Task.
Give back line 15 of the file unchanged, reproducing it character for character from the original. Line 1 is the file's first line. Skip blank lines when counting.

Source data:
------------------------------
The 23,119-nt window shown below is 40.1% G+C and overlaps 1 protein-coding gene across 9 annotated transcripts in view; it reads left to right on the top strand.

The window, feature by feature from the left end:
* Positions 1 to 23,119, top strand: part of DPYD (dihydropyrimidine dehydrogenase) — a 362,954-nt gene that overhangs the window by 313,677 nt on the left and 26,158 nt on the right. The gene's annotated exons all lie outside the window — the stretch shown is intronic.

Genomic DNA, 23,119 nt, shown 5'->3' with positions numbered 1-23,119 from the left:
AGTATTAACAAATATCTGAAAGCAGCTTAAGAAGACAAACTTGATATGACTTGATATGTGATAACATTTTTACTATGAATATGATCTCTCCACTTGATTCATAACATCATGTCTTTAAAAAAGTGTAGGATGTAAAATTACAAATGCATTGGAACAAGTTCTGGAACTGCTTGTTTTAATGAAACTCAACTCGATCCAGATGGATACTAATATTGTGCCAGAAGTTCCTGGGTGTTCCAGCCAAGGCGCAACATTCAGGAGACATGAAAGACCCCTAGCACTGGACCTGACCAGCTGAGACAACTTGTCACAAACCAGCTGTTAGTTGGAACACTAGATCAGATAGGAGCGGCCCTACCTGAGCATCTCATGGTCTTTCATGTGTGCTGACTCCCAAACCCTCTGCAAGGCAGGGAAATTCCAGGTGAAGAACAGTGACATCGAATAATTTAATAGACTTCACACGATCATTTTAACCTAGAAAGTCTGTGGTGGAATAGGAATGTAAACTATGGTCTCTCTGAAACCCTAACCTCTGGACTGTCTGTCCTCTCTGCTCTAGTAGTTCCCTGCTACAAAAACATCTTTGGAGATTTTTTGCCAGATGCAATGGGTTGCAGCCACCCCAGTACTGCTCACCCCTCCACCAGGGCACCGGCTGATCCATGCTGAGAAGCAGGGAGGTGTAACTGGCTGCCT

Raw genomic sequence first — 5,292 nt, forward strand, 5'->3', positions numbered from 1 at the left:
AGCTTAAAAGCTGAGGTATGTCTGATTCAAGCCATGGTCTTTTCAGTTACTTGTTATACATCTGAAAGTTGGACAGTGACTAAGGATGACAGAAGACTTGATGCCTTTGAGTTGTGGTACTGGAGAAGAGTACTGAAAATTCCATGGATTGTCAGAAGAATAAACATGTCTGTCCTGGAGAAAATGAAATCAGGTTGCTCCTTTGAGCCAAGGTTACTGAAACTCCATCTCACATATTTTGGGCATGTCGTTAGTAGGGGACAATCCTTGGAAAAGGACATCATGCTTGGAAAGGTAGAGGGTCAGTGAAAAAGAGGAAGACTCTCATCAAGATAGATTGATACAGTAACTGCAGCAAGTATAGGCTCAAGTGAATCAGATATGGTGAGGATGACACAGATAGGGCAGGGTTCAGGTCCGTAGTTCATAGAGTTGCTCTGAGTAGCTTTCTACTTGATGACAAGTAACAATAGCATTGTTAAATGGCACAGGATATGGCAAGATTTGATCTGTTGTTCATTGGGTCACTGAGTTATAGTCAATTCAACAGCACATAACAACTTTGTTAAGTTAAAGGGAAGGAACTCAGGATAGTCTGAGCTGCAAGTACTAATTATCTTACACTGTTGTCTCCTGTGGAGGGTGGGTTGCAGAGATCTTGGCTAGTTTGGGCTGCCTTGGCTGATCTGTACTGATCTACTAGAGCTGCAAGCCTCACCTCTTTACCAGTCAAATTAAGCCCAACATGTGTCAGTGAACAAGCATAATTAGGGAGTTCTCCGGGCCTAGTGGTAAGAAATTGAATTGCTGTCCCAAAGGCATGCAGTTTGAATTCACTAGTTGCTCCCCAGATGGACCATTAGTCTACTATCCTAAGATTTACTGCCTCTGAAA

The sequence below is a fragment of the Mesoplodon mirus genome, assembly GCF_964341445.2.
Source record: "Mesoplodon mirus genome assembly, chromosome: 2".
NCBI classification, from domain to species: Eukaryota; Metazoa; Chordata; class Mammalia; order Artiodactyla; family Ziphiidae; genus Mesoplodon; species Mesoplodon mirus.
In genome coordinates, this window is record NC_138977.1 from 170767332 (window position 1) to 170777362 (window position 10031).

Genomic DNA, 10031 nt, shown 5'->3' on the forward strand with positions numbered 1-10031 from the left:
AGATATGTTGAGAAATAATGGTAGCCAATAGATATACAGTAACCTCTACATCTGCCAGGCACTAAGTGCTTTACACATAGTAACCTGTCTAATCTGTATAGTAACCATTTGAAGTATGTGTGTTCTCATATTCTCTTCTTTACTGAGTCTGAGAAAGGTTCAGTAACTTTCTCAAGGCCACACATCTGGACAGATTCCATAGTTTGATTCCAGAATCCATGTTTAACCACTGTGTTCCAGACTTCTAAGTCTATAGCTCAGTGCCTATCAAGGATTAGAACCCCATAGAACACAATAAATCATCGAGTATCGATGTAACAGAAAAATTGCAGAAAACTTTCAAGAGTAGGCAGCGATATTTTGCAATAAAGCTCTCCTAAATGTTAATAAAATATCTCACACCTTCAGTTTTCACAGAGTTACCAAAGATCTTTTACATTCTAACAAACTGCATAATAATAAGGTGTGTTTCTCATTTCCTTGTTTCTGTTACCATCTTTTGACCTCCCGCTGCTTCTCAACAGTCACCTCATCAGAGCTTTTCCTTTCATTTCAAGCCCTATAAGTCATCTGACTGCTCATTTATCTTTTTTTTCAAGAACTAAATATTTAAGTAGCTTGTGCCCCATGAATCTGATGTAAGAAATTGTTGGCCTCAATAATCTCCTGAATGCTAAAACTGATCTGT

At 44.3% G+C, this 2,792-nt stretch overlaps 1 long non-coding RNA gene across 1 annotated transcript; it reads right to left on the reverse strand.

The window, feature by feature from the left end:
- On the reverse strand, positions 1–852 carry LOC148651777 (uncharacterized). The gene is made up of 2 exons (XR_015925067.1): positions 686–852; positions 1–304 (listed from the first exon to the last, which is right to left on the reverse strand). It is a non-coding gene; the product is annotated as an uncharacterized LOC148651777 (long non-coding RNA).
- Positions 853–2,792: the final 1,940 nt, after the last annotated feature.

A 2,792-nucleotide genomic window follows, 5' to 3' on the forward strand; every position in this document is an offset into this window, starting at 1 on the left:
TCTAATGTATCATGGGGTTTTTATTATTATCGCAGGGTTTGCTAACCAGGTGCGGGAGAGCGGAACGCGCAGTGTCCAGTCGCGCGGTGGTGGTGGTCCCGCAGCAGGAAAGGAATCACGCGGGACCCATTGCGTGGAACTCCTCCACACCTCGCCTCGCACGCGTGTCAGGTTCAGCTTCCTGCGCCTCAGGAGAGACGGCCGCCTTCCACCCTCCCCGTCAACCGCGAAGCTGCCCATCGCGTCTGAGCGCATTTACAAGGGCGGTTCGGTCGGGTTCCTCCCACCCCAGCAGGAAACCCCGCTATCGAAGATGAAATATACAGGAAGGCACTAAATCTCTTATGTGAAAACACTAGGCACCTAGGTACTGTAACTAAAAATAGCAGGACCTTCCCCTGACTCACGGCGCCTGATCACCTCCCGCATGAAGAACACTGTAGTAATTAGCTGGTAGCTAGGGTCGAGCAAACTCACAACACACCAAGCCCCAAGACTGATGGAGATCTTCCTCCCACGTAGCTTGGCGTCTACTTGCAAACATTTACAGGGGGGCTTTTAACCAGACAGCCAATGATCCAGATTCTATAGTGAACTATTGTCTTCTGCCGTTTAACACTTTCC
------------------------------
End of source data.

The window, feature by feature from the left end: